AgileBits’ 1Password has been around for quite a while, and as such, has grown from being merely a quite capable password management app to an app that can save your credit card information, receipts and encrypted notes.

The app also offers the ability to receive around-the-clock security alerts to let you know if any websites or services that you use have been breached. Everything is stored on your computer or mobile device using strong AES-256 encryption.

1Password can also automatically generate strong passwords and save them for later use. It provides plugins for most popular browsers, which allow users to auto-fill login information with a click of the mouse.

In addition to Windows and Mac PCs, 1Password is available for iOS and Android devices. All encrypted information can be synced between your computers and mobile devices via the cloud. Also nice is the ability to unlock passwords with your fingerprint on compatible computers and mobile devices.

password manager - screenshot 2

A large number of iOS apps now feature the ability to use 1Password to log into the mobile apps. The iPhone version of the app also includes an Apple Watch app, allowing users to view favorited passwords and other information without taking their iPhone out of their pocket.

1Password is a free download, and you get 30 days to try all of the premium features free. After that, it’ll run you $2.99 per month, billed annually. That allows you to use 1Password on every compatible device you own.

The developer also offers a Families subscription, which allows up to 5 users to make use of the app on all of their devices. The Families plan is $4.99 per month, billed annually.

For more information about 1Password, visit the 1Password website.

2. Dashlane

Dashlane is another popular password manager, which is available for the Windows, Mac, iOS and Android platforms.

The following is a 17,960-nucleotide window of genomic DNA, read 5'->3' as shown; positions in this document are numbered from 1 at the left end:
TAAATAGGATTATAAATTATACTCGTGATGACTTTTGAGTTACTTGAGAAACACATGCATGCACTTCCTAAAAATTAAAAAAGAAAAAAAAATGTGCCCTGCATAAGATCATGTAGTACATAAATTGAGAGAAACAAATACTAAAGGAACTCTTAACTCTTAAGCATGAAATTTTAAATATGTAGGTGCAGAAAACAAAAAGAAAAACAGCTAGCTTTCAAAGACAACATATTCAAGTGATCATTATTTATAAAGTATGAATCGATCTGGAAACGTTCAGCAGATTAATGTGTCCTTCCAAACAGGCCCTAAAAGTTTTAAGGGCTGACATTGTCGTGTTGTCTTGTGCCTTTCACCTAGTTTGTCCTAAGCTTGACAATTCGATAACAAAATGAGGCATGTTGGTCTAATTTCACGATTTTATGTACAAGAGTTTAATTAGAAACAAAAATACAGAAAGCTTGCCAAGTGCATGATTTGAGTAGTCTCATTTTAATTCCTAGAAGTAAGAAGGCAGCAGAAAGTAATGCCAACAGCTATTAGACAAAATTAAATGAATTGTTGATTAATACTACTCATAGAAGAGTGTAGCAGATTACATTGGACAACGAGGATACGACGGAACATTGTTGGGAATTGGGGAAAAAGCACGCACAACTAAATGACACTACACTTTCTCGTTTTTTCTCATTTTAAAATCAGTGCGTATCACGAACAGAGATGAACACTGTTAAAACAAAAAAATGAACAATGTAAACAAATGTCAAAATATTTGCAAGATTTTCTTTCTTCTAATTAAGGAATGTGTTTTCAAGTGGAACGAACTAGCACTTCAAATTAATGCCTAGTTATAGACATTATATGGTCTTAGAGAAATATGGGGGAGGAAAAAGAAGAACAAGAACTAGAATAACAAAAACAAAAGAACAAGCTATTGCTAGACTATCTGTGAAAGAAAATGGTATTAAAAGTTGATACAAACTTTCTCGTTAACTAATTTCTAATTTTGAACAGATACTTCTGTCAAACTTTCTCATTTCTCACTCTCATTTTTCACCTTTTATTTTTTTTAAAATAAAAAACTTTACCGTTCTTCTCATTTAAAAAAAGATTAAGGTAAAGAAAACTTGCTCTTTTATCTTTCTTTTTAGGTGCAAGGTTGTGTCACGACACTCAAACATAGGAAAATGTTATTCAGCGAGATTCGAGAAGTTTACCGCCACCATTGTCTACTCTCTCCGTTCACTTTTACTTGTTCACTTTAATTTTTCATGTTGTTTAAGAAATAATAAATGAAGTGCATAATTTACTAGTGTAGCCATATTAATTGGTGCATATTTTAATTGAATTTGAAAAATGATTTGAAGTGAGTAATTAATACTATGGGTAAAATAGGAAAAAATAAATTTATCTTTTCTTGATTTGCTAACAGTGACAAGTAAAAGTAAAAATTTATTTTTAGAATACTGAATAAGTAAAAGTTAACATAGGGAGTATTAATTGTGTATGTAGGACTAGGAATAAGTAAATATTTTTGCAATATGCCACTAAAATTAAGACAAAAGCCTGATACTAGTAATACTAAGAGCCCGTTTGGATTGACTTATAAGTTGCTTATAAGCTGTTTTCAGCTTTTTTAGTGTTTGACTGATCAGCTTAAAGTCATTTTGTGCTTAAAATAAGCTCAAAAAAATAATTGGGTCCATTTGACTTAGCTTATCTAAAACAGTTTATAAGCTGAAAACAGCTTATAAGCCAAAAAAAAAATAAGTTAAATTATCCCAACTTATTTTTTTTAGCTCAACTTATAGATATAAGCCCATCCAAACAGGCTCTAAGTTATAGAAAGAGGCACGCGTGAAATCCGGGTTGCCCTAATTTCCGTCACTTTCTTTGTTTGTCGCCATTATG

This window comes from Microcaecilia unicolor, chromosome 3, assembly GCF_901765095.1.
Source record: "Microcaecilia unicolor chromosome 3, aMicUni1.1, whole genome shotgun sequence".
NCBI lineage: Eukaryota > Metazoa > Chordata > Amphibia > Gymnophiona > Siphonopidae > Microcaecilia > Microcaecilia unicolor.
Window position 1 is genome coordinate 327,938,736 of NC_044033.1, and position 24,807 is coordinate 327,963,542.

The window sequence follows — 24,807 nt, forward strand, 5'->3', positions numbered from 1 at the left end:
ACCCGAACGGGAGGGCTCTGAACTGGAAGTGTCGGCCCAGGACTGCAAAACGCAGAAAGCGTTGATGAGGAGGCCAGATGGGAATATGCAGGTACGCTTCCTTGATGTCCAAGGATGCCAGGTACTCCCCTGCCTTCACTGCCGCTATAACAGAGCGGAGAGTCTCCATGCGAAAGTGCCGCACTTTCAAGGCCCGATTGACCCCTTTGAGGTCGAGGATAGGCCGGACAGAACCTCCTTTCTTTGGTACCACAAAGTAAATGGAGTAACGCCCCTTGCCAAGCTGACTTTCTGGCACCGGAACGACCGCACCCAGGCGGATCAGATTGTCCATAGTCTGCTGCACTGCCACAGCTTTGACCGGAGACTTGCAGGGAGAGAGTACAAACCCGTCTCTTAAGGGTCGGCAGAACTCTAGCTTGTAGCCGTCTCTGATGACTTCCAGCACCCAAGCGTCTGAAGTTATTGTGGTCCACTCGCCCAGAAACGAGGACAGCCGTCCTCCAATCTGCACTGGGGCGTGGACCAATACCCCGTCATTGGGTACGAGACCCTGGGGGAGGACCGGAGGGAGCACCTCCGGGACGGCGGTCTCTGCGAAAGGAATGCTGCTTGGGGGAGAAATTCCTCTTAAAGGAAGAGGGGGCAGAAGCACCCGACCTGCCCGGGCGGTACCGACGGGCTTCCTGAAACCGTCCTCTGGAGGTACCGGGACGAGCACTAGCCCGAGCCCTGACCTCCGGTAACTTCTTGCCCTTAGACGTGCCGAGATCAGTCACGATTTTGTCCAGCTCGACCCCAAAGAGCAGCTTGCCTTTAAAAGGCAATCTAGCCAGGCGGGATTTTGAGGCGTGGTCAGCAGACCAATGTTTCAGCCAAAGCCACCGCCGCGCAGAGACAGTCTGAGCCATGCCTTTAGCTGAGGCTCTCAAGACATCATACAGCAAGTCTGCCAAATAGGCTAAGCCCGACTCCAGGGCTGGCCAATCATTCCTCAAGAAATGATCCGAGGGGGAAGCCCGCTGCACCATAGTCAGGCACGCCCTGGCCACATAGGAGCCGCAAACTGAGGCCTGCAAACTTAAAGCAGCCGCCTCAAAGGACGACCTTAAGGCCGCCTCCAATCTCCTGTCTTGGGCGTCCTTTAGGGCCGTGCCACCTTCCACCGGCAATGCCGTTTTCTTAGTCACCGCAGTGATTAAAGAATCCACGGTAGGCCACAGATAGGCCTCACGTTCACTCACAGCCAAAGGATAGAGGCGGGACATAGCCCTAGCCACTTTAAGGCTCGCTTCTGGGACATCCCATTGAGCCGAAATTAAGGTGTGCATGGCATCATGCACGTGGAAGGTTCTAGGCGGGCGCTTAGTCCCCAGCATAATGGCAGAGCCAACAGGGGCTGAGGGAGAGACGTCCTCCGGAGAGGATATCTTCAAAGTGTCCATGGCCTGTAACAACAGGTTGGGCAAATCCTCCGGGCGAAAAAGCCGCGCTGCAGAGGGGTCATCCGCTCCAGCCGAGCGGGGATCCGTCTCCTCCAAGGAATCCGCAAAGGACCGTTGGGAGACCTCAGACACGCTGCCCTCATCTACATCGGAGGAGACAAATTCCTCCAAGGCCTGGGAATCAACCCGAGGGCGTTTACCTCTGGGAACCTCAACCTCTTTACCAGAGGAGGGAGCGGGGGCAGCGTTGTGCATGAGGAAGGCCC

This app is also a bit of a jack-of-all-trades, providing password management, password generation, and a digital wallet to store credit card and other information in. AES-256 encryption protects all information.

The Dashlane app for Windows and Mac computers features the ability to pop in login and password information when needed while you’re browsing the web. It offers browser plugins for most popular browsers on both platforms.

Just like 1Password, users will receive security alerts when websites or other web services suffer a security breach, so users know that they need to change their password for the affected site.

Additionally, Dashlane can generate strong, secure passwords on the fly, making it easy to protect your login without having to tax your brain to come up with something besides “[email protected]$$w$rD” as a password. Passwords can also be changed automatically with just a few clicks.

password manager - screenshot 3

All passwords and other encrypted information are synced to every device and computer via the cloud, making it easy to have the latest passwords and other valuable information at your beck and call.

Dashlane says that no one, not even the company itself, could access your information without knowing your master password. This should make any computer user feel a bit safer in these days of hackers and governments monitoring every move we make.

The Dashlane app is available free on every major platform and includes a 30-day trial of the Dashlane premium service plan.

The free level of service allows you to store up to 50 passwords and other data on one device, and receive security alerts.

The Premium plan also offers storing of unlimited passwords, syncing between unlimited devices, secure account backup, Dark Web monitoring, VIP support, two-factor authentication, and VPN for WiFi protection. The Dashlane Premium plan is $4.99 per month, billed annually.